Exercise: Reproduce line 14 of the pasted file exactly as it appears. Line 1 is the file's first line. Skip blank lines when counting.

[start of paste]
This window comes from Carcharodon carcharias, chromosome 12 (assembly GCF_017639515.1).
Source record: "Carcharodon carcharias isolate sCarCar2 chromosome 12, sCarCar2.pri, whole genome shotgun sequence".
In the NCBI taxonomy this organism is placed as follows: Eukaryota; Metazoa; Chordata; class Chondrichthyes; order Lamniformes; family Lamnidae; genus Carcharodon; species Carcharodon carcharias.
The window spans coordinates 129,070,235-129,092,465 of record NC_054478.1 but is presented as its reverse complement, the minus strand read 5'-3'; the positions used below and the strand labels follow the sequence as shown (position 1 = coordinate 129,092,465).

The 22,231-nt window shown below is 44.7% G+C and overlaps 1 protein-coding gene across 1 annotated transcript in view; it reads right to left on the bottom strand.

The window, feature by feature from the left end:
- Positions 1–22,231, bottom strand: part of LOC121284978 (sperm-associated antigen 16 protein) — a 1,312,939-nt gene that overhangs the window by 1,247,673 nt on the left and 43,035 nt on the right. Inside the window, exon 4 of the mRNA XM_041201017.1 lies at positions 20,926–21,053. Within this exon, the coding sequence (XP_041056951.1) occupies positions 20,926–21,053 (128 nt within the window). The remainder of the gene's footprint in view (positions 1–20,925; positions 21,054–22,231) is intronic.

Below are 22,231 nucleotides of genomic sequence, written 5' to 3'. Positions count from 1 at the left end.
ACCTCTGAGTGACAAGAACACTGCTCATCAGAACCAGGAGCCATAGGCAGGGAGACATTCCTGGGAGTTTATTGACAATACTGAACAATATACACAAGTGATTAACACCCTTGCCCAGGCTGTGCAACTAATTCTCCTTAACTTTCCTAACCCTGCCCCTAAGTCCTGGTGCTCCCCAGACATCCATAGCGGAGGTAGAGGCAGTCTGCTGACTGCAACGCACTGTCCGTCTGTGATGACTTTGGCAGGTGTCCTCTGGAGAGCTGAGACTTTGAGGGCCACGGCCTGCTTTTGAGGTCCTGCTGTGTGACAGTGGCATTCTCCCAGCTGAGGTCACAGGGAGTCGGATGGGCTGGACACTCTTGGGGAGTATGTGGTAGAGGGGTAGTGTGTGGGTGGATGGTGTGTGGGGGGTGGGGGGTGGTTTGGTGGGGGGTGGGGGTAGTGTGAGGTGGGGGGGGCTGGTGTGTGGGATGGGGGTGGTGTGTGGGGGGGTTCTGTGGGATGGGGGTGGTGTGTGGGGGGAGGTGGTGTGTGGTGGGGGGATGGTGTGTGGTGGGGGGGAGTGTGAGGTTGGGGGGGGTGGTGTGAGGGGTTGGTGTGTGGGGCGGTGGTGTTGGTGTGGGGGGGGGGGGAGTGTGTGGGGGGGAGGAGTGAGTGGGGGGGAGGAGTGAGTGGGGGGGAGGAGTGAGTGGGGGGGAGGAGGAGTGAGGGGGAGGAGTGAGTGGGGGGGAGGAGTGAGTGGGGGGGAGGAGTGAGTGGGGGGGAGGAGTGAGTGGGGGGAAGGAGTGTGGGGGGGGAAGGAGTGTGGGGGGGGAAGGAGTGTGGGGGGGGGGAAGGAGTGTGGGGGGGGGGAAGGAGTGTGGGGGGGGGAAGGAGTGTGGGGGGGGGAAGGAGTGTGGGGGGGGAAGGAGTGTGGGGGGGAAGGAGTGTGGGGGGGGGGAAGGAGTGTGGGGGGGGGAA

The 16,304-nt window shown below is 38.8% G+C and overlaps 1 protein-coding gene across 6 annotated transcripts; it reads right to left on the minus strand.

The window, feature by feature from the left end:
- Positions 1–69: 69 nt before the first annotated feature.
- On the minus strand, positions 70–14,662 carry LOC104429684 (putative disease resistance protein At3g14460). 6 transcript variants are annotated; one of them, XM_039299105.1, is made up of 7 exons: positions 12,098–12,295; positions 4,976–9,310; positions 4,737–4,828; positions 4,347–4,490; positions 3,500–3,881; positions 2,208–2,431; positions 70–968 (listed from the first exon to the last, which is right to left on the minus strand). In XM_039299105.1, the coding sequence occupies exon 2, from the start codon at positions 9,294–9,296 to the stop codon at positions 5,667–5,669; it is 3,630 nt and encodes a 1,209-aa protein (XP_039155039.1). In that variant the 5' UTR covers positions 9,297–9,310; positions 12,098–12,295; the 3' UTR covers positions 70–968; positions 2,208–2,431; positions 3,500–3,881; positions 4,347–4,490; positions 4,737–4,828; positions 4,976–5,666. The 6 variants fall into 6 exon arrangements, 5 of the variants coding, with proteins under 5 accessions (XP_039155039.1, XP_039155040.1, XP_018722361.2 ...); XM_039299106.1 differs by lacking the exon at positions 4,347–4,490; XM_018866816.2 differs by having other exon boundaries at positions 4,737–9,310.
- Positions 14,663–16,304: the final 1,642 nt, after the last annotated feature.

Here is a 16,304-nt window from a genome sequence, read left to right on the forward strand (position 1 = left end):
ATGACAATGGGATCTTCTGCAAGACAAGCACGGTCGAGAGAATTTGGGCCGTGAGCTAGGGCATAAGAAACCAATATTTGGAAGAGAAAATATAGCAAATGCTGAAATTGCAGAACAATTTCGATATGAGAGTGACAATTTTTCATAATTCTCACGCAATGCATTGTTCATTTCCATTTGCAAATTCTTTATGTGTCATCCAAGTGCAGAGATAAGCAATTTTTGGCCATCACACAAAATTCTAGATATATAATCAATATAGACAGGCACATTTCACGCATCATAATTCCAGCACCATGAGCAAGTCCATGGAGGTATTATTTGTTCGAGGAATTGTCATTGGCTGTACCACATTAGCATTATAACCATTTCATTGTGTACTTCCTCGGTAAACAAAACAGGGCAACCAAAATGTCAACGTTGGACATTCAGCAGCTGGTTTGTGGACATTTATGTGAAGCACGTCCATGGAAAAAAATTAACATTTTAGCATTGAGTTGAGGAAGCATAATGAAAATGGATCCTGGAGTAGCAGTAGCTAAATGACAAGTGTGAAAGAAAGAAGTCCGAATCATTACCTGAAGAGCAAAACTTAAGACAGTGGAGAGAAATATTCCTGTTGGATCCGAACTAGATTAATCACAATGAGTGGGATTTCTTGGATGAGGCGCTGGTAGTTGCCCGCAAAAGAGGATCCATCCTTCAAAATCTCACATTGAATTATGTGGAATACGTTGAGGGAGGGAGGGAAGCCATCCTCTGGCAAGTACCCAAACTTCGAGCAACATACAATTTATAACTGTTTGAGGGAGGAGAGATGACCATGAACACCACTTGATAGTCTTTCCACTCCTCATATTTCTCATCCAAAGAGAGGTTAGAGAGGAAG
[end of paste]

- Positions 14,663–16,304: the final 1,642 nt, after the last annotated feature.